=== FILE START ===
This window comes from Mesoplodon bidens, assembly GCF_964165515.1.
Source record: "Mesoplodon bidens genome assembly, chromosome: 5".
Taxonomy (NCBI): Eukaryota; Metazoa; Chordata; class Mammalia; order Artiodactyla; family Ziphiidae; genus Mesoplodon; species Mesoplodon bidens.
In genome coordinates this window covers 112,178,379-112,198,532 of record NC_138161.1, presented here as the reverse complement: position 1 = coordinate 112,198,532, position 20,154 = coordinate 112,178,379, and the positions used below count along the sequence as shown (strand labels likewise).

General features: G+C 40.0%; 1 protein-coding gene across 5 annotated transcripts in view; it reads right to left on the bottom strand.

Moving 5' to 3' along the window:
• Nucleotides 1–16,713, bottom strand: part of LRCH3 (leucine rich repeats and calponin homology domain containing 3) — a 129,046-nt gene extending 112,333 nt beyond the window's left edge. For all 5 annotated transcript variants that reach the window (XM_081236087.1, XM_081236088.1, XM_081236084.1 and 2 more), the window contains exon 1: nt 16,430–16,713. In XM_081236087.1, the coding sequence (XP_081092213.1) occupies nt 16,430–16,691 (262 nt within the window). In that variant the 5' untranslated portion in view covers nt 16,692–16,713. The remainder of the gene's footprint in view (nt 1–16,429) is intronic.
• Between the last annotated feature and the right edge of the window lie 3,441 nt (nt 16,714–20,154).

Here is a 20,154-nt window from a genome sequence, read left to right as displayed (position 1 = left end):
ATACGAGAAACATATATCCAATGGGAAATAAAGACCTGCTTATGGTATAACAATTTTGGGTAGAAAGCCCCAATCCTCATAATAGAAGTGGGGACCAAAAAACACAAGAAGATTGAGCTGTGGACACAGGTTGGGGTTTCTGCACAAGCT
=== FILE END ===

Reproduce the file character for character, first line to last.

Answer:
This window comes from Mesoplodon bidens, assembly GCF_964165515.1.
Source record: "Mesoplodon bidens genome assembly, chromosome: 5".
Taxonomy (NCBI): Eukaryota; Metazoa; Chordata; class Mammalia; order Artiodactyla; family Ziphiidae; genus Mesoplodon; species Mesoplodon bidens.
In genome coordinates this window covers 112,178,379-112,198,532 of record NC_138161.1, presented here as the reverse complement: position 1 = coordinate 112,198,532, position 20,154 = coordinate 112,178,379, and the positions used below count along the sequence as shown (strand labels likewise).

General features: G+C 40.0%; 1 protein-coding gene across 5 annotated transcripts in view; it reads right to left on the bottom strand.

Moving 5' to 3' along the window:
• Nucleotides 1–16,713, bottom strand: part of LRCH3 (leucine rich repeats and calponin homology domain containing 3) — a 129,046-nt gene extending 112,333 nt beyond the window's left edge. For all 5 annotated transcript variants that reach the window (XM_081236087.1, XM_081236088.1, XM_081236084.1 and 2 more), the window contains exon 1: nt 16,430–16,713. In XM_081236087.1, the coding sequence (XP_081092213.1) occupies nt 16,430–16,691 (262 nt within the window). In that variant the 5' untranslated portion in view covers nt 16,692–16,713. The remainder of the gene's footprint in view (nt 1–16,429) is intronic.
• Between the last annotated feature and the right edge of the window lie 3,441 nt (nt 16,714–20,154).

Here is a 20,154-nt window from a genome sequence, read left to right as displayed (position 1 = left end):
ATACGAGAAACATATATCCAATGGGAAATAAAGACCTGCTTATGGTATAACAATTTTGGGTAGAAAGCCCCAATCCTCATAATAGAAGTGGGGACCAAAAAACACAAGAAGATTGAGCTGTGGACACAGGTTGGGGTTTCTGCACAAGCT